Table 1

Loss of nerve injury- and LPA-induced spinal SP-mediated functional reduction in LPA1 -/- mice and mice with BoNT/C3 treatment.

 

SP (0.01 pmol, i.pl.)

SP (0.1 pmol, i.pl.)

SP (1 pmol, i.pl.)

WT (Sham)

19.2 ± 2.4

36.0 ± 1.9

52.8 ± 2.4

WT (Injury)

5.7 ± 3.6 *

10.9 ± 3.9 *

8.6 ± 6.6 *

KO (Injury)

20.0 ± 4.5 #

34.9 ± 4.6 #

52.2 ± 2.1 #

Sham (Veh)

13.0 ± 2.3

23.8 ± 3.1

66.2 ± 6.6

Injury (Veh)

3.8 ± 0.5 *

6.1 ± 3.7 *

14.6 ± 7.7 *

Injury (BoNT/C3)

11.1 ± 6.8 #

21.2 ± 5.6 #

65.1 ± 8.8 #

WT (Veh)

10.1 ± 3.6

23.9 ± 4.6

53.2 ± 3.2

WT (LPA)

0 *

6.3 ± 0.8 *

11.1 ± 4.0 *

KO (LPA)

13.3 ± 2.6 #

28.2 ± 2.0 #

52.9 ± 1.7 #

Veh (Veh)

9.2 ± 1.2

21.6 ± 3.2

64.8 ± 6.0

LPA (Veh)

1.2 ± 0.2 *

4.8 ± 0.1 *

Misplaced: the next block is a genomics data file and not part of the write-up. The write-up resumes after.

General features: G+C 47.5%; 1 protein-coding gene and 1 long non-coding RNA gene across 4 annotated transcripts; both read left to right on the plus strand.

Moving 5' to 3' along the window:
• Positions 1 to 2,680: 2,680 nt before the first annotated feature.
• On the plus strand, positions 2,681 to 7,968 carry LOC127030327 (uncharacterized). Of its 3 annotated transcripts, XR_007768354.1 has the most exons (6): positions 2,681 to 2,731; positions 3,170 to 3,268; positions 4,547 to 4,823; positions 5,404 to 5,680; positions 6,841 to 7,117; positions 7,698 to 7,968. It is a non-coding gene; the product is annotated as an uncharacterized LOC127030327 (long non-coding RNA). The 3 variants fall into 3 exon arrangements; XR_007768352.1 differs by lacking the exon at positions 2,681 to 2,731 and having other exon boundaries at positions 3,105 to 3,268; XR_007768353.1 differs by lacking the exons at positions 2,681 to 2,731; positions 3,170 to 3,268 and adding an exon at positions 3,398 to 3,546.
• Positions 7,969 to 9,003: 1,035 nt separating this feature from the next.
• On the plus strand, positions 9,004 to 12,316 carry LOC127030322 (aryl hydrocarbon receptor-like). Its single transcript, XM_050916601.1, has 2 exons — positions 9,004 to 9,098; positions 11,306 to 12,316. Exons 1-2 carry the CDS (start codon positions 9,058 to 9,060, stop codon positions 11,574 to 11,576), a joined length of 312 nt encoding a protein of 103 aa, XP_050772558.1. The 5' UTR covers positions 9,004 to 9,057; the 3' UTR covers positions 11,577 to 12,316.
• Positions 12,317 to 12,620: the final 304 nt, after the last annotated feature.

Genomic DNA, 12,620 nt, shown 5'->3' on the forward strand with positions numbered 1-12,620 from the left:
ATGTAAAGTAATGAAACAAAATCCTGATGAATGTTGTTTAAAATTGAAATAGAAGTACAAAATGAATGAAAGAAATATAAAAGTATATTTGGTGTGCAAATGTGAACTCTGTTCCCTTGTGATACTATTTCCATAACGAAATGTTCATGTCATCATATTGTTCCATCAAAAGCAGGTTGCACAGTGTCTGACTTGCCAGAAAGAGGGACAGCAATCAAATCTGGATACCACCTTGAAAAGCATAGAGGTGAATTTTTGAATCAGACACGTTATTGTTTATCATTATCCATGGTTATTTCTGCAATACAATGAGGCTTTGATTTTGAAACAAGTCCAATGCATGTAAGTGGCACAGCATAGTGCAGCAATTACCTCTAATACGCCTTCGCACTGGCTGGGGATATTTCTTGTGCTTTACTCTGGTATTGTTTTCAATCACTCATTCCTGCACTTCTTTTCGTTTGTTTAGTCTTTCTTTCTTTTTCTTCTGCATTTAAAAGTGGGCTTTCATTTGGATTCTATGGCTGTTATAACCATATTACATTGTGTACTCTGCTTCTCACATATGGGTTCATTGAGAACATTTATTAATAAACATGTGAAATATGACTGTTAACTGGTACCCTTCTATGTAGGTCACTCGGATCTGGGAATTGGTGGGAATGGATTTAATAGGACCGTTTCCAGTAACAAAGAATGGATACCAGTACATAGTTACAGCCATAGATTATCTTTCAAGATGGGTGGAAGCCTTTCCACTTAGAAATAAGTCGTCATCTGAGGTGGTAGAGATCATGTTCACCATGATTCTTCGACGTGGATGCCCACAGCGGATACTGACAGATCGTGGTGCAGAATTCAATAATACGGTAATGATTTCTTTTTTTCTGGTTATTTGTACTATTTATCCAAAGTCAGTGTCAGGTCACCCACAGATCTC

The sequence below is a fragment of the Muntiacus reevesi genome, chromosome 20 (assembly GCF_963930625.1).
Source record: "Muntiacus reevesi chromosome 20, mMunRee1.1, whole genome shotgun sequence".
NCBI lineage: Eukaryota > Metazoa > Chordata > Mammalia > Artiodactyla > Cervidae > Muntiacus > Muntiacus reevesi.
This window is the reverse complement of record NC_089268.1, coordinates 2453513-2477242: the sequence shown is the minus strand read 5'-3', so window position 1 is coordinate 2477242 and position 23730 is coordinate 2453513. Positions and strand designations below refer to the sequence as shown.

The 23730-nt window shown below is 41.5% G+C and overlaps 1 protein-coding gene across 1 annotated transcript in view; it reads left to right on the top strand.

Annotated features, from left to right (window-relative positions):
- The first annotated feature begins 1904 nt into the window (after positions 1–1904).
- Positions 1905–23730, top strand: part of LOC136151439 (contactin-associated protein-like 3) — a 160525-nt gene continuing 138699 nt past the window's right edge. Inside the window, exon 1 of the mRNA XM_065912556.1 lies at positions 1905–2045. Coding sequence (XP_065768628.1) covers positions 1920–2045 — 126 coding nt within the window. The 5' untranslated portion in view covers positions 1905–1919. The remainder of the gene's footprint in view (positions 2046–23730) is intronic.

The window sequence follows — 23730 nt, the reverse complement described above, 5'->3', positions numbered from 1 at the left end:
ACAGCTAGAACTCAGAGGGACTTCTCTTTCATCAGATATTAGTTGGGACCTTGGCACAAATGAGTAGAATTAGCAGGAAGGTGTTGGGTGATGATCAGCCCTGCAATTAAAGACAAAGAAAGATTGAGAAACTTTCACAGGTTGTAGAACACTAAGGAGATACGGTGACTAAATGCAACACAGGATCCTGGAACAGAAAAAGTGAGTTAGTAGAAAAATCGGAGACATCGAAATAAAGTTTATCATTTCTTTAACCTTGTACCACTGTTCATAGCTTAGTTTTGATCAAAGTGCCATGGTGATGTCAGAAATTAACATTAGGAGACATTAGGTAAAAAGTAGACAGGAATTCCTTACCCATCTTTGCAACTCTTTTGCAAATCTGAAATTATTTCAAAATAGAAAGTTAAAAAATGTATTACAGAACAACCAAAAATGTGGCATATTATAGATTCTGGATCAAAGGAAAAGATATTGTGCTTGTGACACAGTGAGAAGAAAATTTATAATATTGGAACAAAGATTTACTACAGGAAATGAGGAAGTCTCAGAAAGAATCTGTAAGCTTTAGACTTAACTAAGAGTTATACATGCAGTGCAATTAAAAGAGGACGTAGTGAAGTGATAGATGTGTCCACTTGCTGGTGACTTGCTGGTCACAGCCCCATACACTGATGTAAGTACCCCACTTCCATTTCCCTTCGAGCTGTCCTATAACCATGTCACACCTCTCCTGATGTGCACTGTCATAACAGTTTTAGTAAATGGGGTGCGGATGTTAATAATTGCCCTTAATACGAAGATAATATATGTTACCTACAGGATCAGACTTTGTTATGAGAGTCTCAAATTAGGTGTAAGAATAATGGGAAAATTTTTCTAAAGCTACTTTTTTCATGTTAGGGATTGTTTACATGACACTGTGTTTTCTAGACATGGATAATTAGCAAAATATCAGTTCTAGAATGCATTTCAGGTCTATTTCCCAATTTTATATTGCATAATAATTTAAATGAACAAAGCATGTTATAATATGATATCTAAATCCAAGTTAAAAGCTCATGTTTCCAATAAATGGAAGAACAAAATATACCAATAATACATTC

12.0 ± 4.8 *

LPA (BoNT/C3)

10.1 ± 1.9 #

19.2 ± 4.8 #

62.4 ± 6.0 #

Nociceptive flexor responses induced by injection (2 μl) of SP at each dose were normalized to the 'maximal reflex' defined as the biggest response among the responses occurring immediately after cannulation. Significance was set to *, #p < 0.05. Data are presented as means ± S.E.M. from experiments using at least 6 mice.

WT (Sham), WT (Injury) and KO (Injury) represent LPA1 +/+ mice with sham-operation, LPA1 +/+ mice with injury, and LPA1 -/- mice with injury, respectively.

Sham (Veh), Injury (Veh) and Injury (BoNT/C3) represent sham-operated mice with vehicle treatment, injured mice with vehicle treatment, and injured mice with BoNT/C3 (10 ng, 1 hr before injury), respectively.

WT (Veh), WT (LPA) and KO (LPA) represent LPA1 +/+ mice with vehicle-treatment, LPA1 +/+ mice with LPA-treatment injury, and LPA1 -/- mice with LPA-treatment, respectively.